BOGOTA, Colombia (AP) -- Declaring a new phase in its war with
Colombia's leftist guerrillas, a paramilitary group claimed responsibility
Monday for kidnapping four human rights workers.
The letter from the United Self-Defense Groups of Colombia, a national
rightist umbrella organization, came a day after two activists from another
human rights group were pulled off a bus and killed.
The letter did not mention the killings, but it warned the human rights
to which the kidnapped workers belong -- the Institute for People's
Empowerment -- to expect more attacks.
The kidnappings, it said, "mark the beginning of a lamentable, but
unavoidable, stage of the conflict." It accused the Institute of sympathizing
with leftist rebels.
Colombia's civil war has raged for 34 years and the government recently
opened peace talks with leftist rebels.
The paramilitary group said it would hold the four activists until the
curtail kidnappings and human rights groups "purge the guerrillas within their
The four human rights workers -- Jairo Bedoya, Olga Rodas, Jorge Salazar
and Claudia Tamayo -- were seized Thursday afternoon at their group's
office in Medellin, 95 miles northwest of Bogota.
The United Self-Defense Groups of Colombia said it had proof that one of
the four workers was a guerrilla, and called the other three
The Institute for People's Empowerment is a widely respected institute
receives funding from various international organizations, including the
European Union and Oxfam.
Much of the institute's work focuses on investigating massacres by private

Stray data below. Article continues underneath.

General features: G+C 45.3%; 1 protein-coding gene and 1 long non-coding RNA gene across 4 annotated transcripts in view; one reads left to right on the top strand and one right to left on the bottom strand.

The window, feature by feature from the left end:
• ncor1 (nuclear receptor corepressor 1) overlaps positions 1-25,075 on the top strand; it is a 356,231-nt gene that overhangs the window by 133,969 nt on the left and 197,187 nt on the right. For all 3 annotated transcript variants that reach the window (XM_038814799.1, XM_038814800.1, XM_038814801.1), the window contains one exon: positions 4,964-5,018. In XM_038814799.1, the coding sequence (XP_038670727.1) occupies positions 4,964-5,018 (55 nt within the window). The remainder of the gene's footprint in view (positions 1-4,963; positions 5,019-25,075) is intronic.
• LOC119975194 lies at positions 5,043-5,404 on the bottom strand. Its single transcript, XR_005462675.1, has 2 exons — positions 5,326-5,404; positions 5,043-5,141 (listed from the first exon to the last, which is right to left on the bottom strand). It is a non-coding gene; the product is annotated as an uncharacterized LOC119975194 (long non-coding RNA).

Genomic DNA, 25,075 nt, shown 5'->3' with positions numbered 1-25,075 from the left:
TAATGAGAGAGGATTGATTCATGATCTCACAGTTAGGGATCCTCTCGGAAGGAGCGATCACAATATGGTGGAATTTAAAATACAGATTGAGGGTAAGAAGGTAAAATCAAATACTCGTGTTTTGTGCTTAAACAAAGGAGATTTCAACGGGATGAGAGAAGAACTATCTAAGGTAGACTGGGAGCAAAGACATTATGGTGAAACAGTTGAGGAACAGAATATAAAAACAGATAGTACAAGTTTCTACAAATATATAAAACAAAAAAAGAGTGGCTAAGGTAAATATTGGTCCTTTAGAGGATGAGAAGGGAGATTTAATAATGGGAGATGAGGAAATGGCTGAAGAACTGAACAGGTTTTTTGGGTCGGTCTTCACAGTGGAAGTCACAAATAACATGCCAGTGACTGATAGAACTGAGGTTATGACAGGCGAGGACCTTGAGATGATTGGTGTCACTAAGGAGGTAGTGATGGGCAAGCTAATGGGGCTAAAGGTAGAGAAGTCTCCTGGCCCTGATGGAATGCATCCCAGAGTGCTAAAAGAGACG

right-wing militias, who are responsible for about 75 percent of Colombia's
political assassinations. According to prosecutors and foreign governments,
including the United States, the armed forces have tacitly, and sometimes
actively, supported the militias.
Colombia's landowner-backed paramilitary groups, which arose nearly two
decades ago in response to kidnappings and extortion by leftist rebels, have
killed thousands of alleged rebel sympathizers and assassinated hundreds of
human rights workers, labor activists and left-wing politicians.
The letter made no mention of the killing Sunday of two members of the
Committee for Solidarity with Political Prisoners. Everardo de Jesus and
Julio Ernesto Gonzalez were pulled off a bus traveling from Medellin to
Bogota and shot. They died on the spot.
Human rights groups denounced the kidnapping and the killings Sunday. The
president's peace commissioner, Victor Ricardo, appealed to the federal
public prosecutor Monday to start an urgent investigation of the killings and
Copyright 1999 The Associated Press.